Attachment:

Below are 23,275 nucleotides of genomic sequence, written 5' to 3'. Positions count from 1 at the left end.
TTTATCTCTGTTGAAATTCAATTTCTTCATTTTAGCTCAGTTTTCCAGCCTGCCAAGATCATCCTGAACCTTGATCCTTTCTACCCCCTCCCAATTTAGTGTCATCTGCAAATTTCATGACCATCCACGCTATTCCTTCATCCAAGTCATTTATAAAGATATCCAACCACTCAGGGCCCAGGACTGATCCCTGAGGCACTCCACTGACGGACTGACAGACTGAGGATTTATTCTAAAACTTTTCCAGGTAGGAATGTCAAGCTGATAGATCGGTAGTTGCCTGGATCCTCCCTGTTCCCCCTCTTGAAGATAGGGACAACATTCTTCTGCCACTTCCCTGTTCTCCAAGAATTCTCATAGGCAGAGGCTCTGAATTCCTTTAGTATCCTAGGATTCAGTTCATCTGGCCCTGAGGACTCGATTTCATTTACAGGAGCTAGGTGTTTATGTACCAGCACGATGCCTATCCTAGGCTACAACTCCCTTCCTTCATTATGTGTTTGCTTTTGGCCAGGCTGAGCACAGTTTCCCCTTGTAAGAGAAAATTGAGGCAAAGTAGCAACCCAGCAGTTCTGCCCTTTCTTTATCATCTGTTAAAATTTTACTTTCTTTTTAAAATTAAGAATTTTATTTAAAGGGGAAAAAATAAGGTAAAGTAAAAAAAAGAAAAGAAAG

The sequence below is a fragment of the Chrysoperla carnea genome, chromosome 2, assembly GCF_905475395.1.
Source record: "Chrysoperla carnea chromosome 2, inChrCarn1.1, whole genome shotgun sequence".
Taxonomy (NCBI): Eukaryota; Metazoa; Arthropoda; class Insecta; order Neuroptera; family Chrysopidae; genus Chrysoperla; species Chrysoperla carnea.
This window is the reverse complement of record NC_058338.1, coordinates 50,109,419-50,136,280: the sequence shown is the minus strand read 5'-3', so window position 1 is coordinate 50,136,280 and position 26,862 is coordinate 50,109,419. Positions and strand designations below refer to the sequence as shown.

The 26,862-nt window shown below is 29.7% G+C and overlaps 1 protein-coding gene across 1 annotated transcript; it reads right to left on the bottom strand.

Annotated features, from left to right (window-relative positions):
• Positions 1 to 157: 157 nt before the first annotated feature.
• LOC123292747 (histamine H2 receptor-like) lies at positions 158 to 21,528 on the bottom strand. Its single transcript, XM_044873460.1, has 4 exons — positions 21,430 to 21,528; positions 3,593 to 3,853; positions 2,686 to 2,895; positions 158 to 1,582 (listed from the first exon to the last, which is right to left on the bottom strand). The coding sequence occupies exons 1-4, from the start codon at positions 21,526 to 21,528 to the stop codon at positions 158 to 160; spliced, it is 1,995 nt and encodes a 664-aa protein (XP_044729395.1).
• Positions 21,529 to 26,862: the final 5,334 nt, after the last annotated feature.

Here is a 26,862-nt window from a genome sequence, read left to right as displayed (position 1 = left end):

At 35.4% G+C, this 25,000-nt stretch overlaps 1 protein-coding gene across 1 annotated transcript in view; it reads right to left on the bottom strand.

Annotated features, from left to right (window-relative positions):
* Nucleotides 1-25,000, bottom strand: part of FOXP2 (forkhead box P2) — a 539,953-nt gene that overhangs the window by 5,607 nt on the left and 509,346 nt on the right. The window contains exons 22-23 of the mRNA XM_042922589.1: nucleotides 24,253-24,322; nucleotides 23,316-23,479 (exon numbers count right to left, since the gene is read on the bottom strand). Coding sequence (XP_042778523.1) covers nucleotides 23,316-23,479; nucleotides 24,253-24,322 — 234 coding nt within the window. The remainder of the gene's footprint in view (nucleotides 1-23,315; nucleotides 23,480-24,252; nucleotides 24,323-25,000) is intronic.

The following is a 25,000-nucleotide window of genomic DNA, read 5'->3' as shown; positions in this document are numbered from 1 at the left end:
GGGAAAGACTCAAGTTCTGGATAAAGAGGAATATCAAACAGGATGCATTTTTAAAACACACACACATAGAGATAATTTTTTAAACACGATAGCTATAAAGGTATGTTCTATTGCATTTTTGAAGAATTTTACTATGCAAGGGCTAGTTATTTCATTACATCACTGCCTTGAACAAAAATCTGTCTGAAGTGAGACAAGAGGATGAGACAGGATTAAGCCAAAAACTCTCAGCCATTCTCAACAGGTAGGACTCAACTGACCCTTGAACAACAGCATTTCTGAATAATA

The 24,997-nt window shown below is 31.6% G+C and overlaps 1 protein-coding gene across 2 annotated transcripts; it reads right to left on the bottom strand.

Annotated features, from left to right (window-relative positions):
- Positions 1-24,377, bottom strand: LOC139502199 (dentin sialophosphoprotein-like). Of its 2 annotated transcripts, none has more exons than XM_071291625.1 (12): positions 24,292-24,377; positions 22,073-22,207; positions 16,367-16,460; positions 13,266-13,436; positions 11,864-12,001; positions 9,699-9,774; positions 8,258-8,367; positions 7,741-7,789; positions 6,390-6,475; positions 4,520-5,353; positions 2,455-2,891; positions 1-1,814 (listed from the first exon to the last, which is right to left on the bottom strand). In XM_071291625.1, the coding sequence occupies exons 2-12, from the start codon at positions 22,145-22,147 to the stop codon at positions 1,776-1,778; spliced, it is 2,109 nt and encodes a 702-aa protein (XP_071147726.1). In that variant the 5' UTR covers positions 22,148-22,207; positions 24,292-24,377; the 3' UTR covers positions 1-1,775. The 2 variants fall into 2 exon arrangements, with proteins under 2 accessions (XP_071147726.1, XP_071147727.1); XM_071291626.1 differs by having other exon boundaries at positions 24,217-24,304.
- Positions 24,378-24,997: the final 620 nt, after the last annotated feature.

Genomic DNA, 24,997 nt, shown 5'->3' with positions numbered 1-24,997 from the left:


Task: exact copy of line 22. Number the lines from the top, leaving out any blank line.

Genomic DNA, 24,997 nt, shown 5'->3' with positions numbered 1-24,997 from the left: